Daughter of Kali
by Priya Chawla (United Arab Emirates)
Audio: "Daughter of Kali," read by Neeraja Kumar
Kal. The Hindi word for tomorrow and yesterday, interchangeable based on context. It’s the word Roshni paid the least mind to, always tuning out if the word ever began a conversation.
Yesterday would wash away with yesterday, and who has the time to worry about the stains and pains that come with tomorrow? Instead, she could give her attention to more valuable things. Like which new people of different ages and different faces would come to the tea stall today? What new stories would she hear and what new places would she visit?
Because to Roshni, all that ever mattered was Aaj. Today.
The sun peeked from behind the hills of Shimla outside the wooden window right next to her single bed, a sight that never got stale. Beams wafted lightly over her tiled floor, her shelf, wooden like everything else in the room, hollow of books, her cupboard and the empty space in the corner she dreamed of filling with a desk.
Sprinkled across the room were trinkets she had received from travellers at the tea stall. A miniature elephant from a middle-aged traveller who told her tales of Ladakh, a comb from this thirteen-year-old boy who she thought fancied her, a letter in a foreign language from a thirty-something man who looked at her in a way that made her uncomfortable. She kept the last one to remind herself that the next time someone looked at her like that, she’d gouge their eyes out.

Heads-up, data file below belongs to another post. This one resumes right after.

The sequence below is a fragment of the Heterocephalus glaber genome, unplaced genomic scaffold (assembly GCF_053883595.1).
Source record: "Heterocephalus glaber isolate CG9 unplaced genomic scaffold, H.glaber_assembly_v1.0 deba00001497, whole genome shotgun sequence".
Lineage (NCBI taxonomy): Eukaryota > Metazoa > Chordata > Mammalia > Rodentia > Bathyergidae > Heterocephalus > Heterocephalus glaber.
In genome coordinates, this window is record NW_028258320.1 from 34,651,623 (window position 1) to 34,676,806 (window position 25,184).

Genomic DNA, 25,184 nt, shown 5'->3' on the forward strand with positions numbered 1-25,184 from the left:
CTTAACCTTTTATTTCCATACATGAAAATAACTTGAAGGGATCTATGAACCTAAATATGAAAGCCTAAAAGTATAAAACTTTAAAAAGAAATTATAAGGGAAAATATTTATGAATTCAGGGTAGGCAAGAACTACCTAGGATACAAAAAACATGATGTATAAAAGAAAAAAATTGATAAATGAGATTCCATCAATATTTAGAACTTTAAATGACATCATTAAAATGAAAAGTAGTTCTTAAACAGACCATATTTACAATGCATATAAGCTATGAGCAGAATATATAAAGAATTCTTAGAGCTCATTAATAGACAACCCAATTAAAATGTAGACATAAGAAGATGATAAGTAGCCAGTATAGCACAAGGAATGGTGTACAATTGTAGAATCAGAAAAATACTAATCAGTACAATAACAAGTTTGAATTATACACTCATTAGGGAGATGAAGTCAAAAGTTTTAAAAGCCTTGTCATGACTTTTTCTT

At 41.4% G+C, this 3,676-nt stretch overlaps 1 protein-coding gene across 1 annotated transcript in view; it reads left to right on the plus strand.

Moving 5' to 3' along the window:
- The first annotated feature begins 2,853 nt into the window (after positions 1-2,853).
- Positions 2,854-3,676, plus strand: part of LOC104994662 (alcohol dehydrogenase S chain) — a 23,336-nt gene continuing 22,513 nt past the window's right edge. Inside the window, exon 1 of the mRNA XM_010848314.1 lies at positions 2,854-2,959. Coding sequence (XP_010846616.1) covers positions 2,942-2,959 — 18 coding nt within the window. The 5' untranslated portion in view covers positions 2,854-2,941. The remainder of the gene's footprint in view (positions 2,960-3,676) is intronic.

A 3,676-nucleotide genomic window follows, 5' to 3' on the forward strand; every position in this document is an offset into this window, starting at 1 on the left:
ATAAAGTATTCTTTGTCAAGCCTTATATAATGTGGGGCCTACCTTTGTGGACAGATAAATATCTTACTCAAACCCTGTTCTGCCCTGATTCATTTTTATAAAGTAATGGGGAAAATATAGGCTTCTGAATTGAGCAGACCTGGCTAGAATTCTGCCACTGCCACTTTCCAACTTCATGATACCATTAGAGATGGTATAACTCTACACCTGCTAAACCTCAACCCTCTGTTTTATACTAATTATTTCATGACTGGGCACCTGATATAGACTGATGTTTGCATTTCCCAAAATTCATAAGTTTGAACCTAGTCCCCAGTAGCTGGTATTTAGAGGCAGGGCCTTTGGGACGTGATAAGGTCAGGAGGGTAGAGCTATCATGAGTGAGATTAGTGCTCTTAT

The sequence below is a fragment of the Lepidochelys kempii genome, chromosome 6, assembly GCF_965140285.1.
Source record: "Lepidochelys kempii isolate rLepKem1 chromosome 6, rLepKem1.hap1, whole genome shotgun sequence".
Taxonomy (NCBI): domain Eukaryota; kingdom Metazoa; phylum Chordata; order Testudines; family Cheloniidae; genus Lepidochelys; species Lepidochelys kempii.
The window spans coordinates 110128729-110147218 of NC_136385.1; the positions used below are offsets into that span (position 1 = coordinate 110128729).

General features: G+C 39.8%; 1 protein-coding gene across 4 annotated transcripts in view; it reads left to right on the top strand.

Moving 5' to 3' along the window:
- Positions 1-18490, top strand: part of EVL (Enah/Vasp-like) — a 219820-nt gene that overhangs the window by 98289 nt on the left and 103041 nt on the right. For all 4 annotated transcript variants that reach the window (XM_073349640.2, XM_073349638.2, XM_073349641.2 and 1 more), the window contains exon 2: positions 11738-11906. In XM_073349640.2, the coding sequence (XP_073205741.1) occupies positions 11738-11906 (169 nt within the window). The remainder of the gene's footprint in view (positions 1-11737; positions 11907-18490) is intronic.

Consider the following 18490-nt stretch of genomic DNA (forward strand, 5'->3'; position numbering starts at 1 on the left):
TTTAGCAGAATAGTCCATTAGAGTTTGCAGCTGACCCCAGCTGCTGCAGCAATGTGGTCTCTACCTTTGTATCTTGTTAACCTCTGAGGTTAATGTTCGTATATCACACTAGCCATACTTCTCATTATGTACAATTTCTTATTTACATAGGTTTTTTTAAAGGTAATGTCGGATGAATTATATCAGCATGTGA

Roshni got up from her creaky bed and sat down on the edge with her eyes closed. “5 . . . 4 . . . 3 . . . 2 . . . 1.” As soon as she finished, the rooster punctually croaked.
She washed up and got ready for another day of work. About to depart, her mother called out for her, “Where are you going?’
“Shyam’s as per usual. Is there somewhere else I should be?”
“Come back in. Go wear your nicest anarkali and come back down to the kitchen. They might be here anytime soon.”
“But I have work-”
“I’ll tell Manoj uncle to go inform Shyam that you won’t be able to come today. For now, just do as I say.”
“Who’s coming? And why do I have to get all dressed up for them?”
“So many questions,” her mother tapped her back as she obediently walked back in. She climbed the flight of unkempt stone stairs at the corner of the living room to go change her outfit. She came back down to the kitchen only to be immediately ordered by her grandmother to make chai for nine people. She wordlessly followed, confused by the commotion caused amongst the five women of the household packed in the kitchen all at the same time.
About thirty minutes passed when she heard new voices followed by her father's baritone, sounding somewhat like an exchange of greetings at the five-foot-wide veranda outside their house as they moved to settle on the couches at the centre of the living room.
“Who are they?” Roshni asked her aunt as she poured the chai into different cups, not letting her confusion interrupt the routine work she was used to doing. She made sure to ask Sarita aunty, the aunty younger than the others who usually didn’t treat Roshni like a child. She brushed Roshni off as if she was too naive to understand the circumstances. Or maybe she just didn’t want to be the one to explain.
Just as she filled up the last cup, she heard the voice of her dad call out for her, “Roshni beta, could you come out for a bit?”